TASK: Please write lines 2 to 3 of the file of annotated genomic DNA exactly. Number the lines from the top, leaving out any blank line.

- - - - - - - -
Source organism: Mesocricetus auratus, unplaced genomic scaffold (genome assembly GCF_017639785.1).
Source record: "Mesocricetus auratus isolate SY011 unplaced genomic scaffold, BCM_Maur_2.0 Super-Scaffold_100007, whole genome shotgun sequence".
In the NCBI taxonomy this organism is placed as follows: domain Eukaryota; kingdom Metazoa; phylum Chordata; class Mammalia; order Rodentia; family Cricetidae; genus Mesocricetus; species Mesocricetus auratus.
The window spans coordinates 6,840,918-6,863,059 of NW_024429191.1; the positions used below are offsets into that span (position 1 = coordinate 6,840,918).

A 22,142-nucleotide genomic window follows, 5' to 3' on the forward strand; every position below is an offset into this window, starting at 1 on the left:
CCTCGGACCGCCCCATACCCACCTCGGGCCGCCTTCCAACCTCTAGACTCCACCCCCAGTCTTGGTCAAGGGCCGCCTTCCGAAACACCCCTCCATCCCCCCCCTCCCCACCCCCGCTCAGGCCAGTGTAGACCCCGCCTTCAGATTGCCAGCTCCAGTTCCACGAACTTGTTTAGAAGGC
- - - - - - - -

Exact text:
Source record: "Mesocricetus auratus isolate SY011 unplaced genomic scaffold, BCM_Maur_2.0 Super-Scaffold_100007, whole genome shotgun sequence".
In the NCBI taxonomy this organism is placed as follows: domain Eukaryota; kingdom Metazoa; phylum Chordata; class Mammalia; order Rodentia; family Cricetidae; genus Mesocricetus; species Mesocricetus auratus.